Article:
Tuesday, October 29, 2013

Farewell Carboplatin, Thanks for the Dead Cancer Cells and Painful Hands and Feet

Since this is my last cycle with my first-line chemo triplet (carboplatin/alimta/avastin), I thought I would give a little more detail about the experience. Check me out, I'm getting nostalgic.

Day 0 (day before infusion): I start the pre-med steroids, and the effects kick in by evening. I feel amped up and my joints start arching, particularly my hips. Plus I get this weird insatiable hunger, with pronounced cravings for meat. I am unable to fall asleep until after 4 am.

Day 1 (infusion): I start with a blood draw to check that my blood work is good enough for the next onslaught of drugs. This goes off without a hitch, in and out with little delay.

Next stop is the oncology department. My oncologist is out of town, so I have a quick check in with the nurse. My blood counts look good so we go ahead with the treatment as planned, and schedule my next CT scan for November 8. I am leaving oncology at 9:15 am and head over to the Infusion Center for my 10 am appointment.

At 12:45 pm (after over 3 hours in the waiting room), they call me in for my infusion. The room is a large U shape with recliners and IV pumps set up around the perimeter, and a nurses' station in the center. I settle into my comfy recliner and ask for warm blankets to wrap up my arms. This helps to make the veins pop out more and hopefully make the IV access easier. Jason pulls up a not-as-comfy chair and goes to get us something to eat from the snack room. The steroid hunger is kicking in big time.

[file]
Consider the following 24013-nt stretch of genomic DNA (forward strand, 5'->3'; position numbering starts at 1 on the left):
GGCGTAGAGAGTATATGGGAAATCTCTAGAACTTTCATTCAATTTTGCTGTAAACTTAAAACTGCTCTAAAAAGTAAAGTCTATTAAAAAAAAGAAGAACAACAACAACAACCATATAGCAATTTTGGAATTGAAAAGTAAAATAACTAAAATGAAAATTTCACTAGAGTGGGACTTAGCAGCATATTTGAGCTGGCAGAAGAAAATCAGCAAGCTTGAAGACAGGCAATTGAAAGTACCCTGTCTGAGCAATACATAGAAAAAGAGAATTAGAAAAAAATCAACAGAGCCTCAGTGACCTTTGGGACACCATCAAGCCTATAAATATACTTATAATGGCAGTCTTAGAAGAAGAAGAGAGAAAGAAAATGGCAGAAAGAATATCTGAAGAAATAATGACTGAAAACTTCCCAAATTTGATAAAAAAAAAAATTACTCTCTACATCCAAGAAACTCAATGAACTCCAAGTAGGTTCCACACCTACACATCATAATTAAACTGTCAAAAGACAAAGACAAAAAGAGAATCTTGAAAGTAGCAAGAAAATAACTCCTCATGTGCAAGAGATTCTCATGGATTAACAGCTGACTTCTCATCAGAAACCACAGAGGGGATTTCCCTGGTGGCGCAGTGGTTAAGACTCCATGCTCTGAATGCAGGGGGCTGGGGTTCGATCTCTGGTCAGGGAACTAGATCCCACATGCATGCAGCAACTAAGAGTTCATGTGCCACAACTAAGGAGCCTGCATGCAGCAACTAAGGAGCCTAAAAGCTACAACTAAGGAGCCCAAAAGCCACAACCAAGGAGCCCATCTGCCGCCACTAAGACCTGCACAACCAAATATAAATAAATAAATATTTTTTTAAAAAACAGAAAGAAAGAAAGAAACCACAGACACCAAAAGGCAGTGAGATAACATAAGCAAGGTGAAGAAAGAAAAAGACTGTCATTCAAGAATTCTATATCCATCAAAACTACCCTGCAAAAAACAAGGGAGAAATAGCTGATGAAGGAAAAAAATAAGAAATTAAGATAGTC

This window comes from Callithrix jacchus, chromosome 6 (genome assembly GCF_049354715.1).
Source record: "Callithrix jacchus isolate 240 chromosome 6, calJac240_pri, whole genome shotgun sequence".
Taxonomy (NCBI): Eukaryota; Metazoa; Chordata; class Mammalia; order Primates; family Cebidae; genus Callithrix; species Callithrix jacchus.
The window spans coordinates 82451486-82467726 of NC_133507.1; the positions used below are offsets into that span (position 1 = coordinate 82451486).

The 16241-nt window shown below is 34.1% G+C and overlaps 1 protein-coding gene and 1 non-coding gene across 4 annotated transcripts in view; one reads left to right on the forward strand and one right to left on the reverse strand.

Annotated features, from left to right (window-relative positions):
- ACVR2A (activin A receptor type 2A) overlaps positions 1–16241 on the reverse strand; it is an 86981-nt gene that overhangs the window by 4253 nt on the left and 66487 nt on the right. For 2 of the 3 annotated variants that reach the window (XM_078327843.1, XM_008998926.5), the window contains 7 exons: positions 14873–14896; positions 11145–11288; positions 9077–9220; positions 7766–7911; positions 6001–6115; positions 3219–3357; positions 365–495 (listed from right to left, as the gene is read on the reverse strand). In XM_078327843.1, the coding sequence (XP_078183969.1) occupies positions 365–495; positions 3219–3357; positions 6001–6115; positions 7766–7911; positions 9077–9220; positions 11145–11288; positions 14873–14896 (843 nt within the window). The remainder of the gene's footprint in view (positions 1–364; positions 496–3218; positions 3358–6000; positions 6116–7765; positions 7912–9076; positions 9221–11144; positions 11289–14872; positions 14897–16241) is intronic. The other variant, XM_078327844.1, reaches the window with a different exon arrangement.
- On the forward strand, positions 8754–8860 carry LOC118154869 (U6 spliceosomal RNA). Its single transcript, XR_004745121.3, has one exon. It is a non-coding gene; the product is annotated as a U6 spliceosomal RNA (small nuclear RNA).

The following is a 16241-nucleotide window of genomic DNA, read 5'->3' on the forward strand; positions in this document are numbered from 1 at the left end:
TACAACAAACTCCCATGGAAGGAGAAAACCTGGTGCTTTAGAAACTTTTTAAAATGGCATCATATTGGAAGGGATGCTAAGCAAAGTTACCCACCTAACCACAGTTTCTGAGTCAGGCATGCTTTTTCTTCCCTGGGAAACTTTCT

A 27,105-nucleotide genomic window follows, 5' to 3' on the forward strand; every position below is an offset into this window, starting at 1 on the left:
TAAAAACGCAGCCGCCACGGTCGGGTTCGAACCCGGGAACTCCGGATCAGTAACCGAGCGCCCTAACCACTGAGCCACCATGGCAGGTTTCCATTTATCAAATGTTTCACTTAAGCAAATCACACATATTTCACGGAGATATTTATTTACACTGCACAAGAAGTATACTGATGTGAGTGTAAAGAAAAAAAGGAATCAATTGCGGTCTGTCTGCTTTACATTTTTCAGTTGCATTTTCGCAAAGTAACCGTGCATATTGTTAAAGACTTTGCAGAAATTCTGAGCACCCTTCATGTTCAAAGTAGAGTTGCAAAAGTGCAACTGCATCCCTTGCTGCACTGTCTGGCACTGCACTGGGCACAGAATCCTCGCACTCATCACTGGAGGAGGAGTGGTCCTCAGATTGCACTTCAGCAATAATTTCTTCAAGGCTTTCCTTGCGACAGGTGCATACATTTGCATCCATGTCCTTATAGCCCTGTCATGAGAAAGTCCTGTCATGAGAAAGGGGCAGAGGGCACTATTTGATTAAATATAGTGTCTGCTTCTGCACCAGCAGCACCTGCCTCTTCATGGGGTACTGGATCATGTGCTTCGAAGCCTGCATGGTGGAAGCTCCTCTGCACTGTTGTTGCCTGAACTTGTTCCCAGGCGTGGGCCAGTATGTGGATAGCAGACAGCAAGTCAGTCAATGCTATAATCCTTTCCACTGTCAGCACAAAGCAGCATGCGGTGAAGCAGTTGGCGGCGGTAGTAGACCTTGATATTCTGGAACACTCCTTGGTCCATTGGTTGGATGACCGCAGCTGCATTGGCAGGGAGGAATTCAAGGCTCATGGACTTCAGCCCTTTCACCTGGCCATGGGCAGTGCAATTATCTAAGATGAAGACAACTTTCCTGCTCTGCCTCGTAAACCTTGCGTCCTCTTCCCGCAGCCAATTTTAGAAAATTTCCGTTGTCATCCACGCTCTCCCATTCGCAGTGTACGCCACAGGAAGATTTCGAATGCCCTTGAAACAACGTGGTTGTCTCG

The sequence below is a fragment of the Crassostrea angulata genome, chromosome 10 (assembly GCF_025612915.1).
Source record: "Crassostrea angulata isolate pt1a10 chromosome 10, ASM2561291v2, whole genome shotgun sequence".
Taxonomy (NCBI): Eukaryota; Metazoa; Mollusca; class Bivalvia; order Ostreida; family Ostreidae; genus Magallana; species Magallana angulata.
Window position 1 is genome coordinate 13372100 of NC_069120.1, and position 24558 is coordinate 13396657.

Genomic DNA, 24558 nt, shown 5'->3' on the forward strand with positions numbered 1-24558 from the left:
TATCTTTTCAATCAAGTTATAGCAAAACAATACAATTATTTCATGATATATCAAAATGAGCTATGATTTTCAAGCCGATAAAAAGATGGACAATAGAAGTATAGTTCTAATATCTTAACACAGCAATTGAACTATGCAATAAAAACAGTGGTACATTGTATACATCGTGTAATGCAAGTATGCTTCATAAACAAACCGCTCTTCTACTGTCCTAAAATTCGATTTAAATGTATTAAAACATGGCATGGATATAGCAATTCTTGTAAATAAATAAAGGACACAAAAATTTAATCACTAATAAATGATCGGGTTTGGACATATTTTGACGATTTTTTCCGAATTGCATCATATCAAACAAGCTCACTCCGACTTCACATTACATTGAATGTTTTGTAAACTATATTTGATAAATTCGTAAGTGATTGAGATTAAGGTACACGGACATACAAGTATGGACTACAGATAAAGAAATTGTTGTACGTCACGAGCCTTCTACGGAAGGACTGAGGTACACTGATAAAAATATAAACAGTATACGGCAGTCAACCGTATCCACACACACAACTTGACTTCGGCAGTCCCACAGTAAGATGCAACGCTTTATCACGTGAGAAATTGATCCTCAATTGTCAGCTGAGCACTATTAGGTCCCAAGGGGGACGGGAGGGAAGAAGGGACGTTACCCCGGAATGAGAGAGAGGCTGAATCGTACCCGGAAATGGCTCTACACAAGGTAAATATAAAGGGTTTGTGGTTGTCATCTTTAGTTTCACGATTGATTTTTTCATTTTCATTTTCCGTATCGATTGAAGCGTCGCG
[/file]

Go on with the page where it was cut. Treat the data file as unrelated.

It takes two nurses and three needle sticks, but they finally get an IV going. No shots today, so that is the last poke for me. They start the anti-nausea pre-meds, and by 1:30 they finally get the chemo started. Jason and I get out the iPad and headphones and start watching "Orange is the New Black."

There is some drama when we hear a nurse from the other side of the room call out, "Guys!" Her voice has that blend of urgency and forced calm that speaks volumes. All the nurses run over and we hear an assortment of rapid-fire orders about Benadryl, call a code, history of asthma, allergic reaction. A tense quiet falls over us as all the patients freeze, hoping for the best and knowing that this could be any of us. Several minutes later the situation appears to be under control and everyone goes back to their business.

My final drug infusion wraps up around 3 pm and we head out. I feel okay, just very worn out. And STARVING. I stop at Panera and pick up a sandwich that I take home and proceed to devour. I spend the rest of the evening going back and forth between my bed and couch, plus enjoying a lovely Korean dinner thoughtfully brought over by a friend.

Day 2: I feel generally run down, but not terrible. Tired, vaguely yucky. Thankfully, Aloxi (the anti-nausea drug) works really well for me. I have a couple of nice bruises on my arm from the IV attempts, and some soreness at the infusion site. The tingling and sensitivity is starting in my hands and feet, a neurotoxic side effect of carboplatin. I spend most of the day on the couch or in bed, "lounging out" as Zander would say. There are also the other GI side effects, but in the effort of avoiding TMI, I will just say that Miralax is great, as are those flushable wipes made for potty-training toddlers. And Activia is really helpful. Who knew?

Day 3: Still tired and run down, increasing tingling and sensitivity in my hands and feet. It becomes uncomfortable to open jars and use hot water. The funny mouth taste is starting, a bizarre and rather gross side effect. It tastes like I have some strange after taste from something sour or slightly off. The only things that seem to help are sucking on hard candies or nibbling on snacks. More lounging out.

"Resting" on the couch with my girls
Day 4: My mouth tastes gross. Just gross, gross, gross. It makes me want to sip on something all day - which is a good thing overall, I just wish I could get rid of this weird taste. Salty snacks seem to help. The tingling in my hands and feet is pretty constant today. I feel worn out still, but managed to have a short outing for a hair cut. I have a chronic runny nose and itchy eyes, a side effect from the Alimta. Not terrible, it just feels like I have allergies all the time and I go through a LOT of kleenex.